At Public Books, sociologist David Cook-Martín shows how migration forces us to rethink conventional understandings of community and belonging. As Cook-Martín notes, these understandings have been shaped by the modern nation-state and the legal apparatus that defines who counts as a “citizen” and who doesn’t. But mass migrations today are exposing the inhumane limitations of this form of belonging, and should challenge us to develop new, more generous forms. Check out an excerpt from the article below.
There are, however, other ways to think of belonging, and some of them predate and coexist with the modern nation-state. In ancient times, seeking refuge in a city, participating in its social and economic exchanges, and being willing to defend it were means of becoming part of the community—if only in some respects. Hebrew scriptures state, “When a foreigner resides among you in your land, do not mistreat them. The foreigner residing among you must be treated as your native-born. Love them as yourself, for you were foreigners in Egypt” (Leviticus 19:33-34, NIV). In the Middle East, there is a tradition of hospitality toward the stranger, echoes of which make attitudes toward refugees today different than in the West. As anthropologist Dawn Chatty has shown, the relationship between newcomers and host communities is strong and marked by mutual acceptance. Even today the idea of ius domicilii —the right linked to residence in a place—is a basis of belonging in the West. Living in some European cities gives residents the right to vote, regardless of nationality or legal status. The ties that come from a common life—however unequal—are a long-standing way of defining membership and belonging.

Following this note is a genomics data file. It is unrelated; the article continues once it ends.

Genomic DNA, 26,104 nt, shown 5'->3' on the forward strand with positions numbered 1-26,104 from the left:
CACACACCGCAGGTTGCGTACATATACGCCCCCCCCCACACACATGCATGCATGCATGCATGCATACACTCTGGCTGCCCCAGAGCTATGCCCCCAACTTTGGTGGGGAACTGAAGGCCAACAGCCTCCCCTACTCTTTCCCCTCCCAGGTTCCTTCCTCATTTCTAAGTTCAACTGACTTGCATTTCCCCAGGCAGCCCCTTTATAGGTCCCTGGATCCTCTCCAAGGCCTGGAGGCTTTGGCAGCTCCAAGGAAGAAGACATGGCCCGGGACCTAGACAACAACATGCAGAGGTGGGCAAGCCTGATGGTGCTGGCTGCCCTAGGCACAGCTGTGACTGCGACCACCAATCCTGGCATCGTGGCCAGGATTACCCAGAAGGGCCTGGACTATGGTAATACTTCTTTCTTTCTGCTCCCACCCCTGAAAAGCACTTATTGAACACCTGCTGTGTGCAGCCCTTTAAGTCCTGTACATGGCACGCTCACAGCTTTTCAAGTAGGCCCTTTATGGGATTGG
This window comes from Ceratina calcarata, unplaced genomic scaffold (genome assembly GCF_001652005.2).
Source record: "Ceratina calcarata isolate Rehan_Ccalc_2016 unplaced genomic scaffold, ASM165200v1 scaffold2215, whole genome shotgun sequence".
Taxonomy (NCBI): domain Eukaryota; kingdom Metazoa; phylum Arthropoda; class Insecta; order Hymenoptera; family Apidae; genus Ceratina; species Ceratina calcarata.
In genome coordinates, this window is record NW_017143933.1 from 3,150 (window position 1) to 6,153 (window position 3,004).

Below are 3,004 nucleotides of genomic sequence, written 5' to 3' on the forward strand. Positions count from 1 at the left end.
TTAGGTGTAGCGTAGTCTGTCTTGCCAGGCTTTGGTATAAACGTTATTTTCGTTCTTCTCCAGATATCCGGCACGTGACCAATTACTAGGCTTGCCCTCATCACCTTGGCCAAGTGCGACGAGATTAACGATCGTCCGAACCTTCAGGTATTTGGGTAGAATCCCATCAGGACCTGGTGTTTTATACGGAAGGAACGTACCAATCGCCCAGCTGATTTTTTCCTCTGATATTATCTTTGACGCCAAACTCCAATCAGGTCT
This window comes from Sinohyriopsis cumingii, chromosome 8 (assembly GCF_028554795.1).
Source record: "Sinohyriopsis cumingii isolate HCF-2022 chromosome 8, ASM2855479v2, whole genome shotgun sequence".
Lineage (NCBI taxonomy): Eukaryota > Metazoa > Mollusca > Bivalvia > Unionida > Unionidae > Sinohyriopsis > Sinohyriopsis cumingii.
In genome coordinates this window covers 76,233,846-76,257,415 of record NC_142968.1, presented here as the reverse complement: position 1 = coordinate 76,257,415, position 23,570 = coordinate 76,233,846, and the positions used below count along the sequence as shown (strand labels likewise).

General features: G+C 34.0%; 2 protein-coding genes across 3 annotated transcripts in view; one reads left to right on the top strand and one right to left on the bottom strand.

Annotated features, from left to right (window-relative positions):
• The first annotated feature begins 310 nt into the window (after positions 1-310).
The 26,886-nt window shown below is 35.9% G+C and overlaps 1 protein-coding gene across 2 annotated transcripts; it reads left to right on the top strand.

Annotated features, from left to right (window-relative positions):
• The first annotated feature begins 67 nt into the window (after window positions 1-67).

The unauthorized have been part of the communities in which they live for years, often decades. To make this point, Ana Raquel Minian has traced the long-standing tradition of people moving back and forth between the United States and Mexico, extending ties to communities on both side of the border. The intervention of the US government to regulate this movement by means of the Bracero Program (1942–64) altered the circular flows that had existed until that time and created conditions for future illegality. The enforcement of rules related to the program—recall Operation Wetback—disrupted ties between communities on both sides of the border.
Image via Public Books.